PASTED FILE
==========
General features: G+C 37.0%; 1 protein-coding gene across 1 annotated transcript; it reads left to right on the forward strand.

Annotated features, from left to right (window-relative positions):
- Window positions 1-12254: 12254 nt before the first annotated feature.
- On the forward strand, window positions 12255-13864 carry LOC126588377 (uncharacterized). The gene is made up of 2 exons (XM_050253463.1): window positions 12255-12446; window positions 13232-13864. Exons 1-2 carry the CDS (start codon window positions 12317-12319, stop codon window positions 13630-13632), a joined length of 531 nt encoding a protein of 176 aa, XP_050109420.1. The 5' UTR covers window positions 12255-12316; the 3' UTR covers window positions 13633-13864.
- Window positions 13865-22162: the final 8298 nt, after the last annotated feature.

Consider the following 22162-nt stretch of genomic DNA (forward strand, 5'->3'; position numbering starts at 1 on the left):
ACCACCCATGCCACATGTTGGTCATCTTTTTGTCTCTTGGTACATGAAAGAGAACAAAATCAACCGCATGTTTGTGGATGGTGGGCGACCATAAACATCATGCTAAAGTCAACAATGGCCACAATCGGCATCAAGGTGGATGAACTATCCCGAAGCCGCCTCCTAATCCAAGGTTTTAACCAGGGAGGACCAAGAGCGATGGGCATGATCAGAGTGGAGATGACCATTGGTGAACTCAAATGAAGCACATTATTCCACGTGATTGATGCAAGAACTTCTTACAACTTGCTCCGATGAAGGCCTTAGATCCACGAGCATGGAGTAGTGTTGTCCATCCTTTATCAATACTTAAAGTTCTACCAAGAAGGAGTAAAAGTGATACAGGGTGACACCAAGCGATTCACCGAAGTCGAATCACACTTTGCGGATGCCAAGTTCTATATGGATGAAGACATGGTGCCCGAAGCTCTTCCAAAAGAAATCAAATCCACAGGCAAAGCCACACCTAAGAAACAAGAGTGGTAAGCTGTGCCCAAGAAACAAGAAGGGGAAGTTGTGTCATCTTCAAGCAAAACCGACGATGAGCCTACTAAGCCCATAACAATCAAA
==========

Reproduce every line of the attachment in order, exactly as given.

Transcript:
General features: G+C 37.0%; 1 protein-coding gene across 1 annotated transcript; it reads left to right on the forward strand.

Annotated features, from left to right (window-relative positions):
- Window positions 1-12254: 12254 nt before the first annotated feature.
- On the forward strand, window positions 12255-13864 carry LOC126588377 (uncharacterized). The gene is made up of 2 exons (XM_050253463.1): window positions 12255-12446; window positions 13232-13864. Exons 1-2 carry the CDS (start codon window positions 12317-12319, stop codon window positions 13630-13632), a joined length of 531 nt encoding a protein of 176 aa, XP_050109420.1. The 5' UTR covers window positions 12255-12316; the 3' UTR covers window positions 13633-13864.
- Window positions 13865-22162: the final 8298 nt, after the last annotated feature.

Consider the following 22162-nt stretch of genomic DNA (forward strand, 5'->3'; position numbering starts at 1 on the left):
ACCACCCATGCCACATGTTGGTCATCTTTTTGTCTCTTGGTACATGAAAGAGAACAAAATCAACCGCATGTTTGTGGATGGTGGGCGACCATAAACATCATGCTAAAGTCAACAATGGCCACAATCGGCATCAAGGTGGATGAACTATCCCGAAGCCGCCTCCTAATCCAAGGTTTTAACCAGGGAGGACCAAGAGCGATGGGCATGATCAGAGTGGAGATGACCATTGGTGAACTCAAATGAAGCACATTATTCCACGTGATTGATGCAAGAACTTCTTACAACTTGCTCCGATGAAGGCCTTAGATCCACGAGCATGGAGTAGTGTTGTCCATCCTTTATCAATACTTAAAGTTCTACCAAGAAGGAGTAAAAGTGATACAGGGTGACACCAAGCGATTCACCGAAGTCGAATCACACTTTGCGGATGCCAAGTTCTATATGGATGAAGACATGGTGCCCGAAGCTCTTCCAAAAGAAATCAAATCCACAGGCAAAGCCACACCTAAGAAACAAGAGTGGTAAGCTGTGCCCAAGAAACAAGAAGGGGAAGTTGTGTCATCTTCAAGCAAAACCGACGATGAGCCTACTAAGCCCATAACAATCAAA